Routers carry more intelligence than bridges. Like a bridge, a router forwards data packets/frames. Routers make forwarding decisions based on the destination network layer address. Whereas a bridge worked on the data-link layer, a router operates at the network-layer level. Routers commonly connect disparate LANs such as CSMA/CD to token ring and FDDI to CSMA/CD.

Routers are addressable nodes in a network. They carry their own MAC address(es) as well as a network address for each protocol handled. Because routers are addressable, a station desiring the facility of a router must direct its packets/frames to the router in question so that the traffic can be forwarded to the appropriate network. As one would expect, networking software at each station is more complex with a network using routers than one using bridges.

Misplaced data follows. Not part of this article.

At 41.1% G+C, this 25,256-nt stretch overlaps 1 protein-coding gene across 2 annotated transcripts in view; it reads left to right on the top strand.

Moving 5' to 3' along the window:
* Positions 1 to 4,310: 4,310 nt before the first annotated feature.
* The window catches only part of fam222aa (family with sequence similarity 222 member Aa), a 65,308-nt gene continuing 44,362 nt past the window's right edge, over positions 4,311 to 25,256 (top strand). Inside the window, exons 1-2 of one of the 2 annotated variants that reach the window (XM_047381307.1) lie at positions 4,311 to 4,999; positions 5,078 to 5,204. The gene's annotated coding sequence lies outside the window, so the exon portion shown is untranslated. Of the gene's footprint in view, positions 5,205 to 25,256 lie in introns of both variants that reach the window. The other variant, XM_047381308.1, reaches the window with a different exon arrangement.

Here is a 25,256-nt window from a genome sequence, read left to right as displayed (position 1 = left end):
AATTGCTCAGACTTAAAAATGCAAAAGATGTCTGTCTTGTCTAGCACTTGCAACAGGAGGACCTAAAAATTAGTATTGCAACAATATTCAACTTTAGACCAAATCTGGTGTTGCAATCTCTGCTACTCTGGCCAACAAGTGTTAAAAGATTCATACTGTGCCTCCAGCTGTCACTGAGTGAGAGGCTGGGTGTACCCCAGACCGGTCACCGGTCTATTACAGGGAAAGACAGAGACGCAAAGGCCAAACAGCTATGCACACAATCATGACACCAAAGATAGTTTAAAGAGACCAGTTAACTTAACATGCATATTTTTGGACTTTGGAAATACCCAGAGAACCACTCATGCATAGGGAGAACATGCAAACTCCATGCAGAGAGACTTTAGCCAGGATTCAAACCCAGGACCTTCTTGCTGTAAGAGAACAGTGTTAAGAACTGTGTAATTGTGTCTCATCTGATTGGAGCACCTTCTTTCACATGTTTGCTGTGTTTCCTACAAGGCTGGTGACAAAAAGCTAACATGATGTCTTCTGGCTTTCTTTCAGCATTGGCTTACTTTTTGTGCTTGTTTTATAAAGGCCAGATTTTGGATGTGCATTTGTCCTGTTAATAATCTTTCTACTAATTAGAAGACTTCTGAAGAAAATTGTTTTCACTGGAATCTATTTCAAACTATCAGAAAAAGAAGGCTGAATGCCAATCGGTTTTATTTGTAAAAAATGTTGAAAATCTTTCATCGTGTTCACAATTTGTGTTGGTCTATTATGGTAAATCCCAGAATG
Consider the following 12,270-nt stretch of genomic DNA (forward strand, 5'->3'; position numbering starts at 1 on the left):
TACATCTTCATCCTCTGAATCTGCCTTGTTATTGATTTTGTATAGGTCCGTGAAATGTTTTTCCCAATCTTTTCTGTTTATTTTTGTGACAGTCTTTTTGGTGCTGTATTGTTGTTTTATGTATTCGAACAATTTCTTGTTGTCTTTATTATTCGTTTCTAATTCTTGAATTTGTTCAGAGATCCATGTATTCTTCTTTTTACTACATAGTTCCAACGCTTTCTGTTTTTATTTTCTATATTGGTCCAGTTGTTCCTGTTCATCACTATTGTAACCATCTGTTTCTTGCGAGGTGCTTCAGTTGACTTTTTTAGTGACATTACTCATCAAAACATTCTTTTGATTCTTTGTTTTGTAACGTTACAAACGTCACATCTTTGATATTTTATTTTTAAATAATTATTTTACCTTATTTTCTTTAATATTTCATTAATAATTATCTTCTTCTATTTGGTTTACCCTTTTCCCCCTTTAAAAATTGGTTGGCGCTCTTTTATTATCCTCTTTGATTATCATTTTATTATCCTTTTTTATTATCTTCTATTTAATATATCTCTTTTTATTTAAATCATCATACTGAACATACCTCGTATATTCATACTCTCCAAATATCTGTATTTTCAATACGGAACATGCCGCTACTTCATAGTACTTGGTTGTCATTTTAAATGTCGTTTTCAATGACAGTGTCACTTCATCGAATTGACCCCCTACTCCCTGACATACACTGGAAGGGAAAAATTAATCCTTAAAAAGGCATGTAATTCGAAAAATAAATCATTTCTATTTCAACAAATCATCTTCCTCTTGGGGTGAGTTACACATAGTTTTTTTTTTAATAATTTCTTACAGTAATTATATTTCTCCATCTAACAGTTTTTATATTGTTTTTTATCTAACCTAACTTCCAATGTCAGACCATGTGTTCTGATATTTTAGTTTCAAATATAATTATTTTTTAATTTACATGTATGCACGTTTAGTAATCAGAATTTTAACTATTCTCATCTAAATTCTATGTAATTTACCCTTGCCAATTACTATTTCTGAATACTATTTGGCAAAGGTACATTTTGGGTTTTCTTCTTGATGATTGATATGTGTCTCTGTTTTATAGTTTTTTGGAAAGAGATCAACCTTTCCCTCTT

Routers handle only traffic addressed to them. They make decisions about forwarding data packets/frames based on one or several criteria. The decisions may be based on the cost of the link, the number of hops on each path, and the time-to-live.

Routers change packets/frames that pass through them such as MAC source and destination address; they may also modify the network protocol header of each frame (typically decrementing the time-to-live in the case of IP and other protocol fields).

Because routers have more intelligence than bridges, routers will typically have better network management agents installed. This enables them to be remotely configured, to be programmed to pass or not to pass data for security purposes, and to be monitored for performance, particularly error performance. Due to the additional processing performed at routers, they tend to be slower than bridges. Reference 9 suggests that some protocols do not lend themselves to routing, such as IBM's SNA and NetBios, among others.

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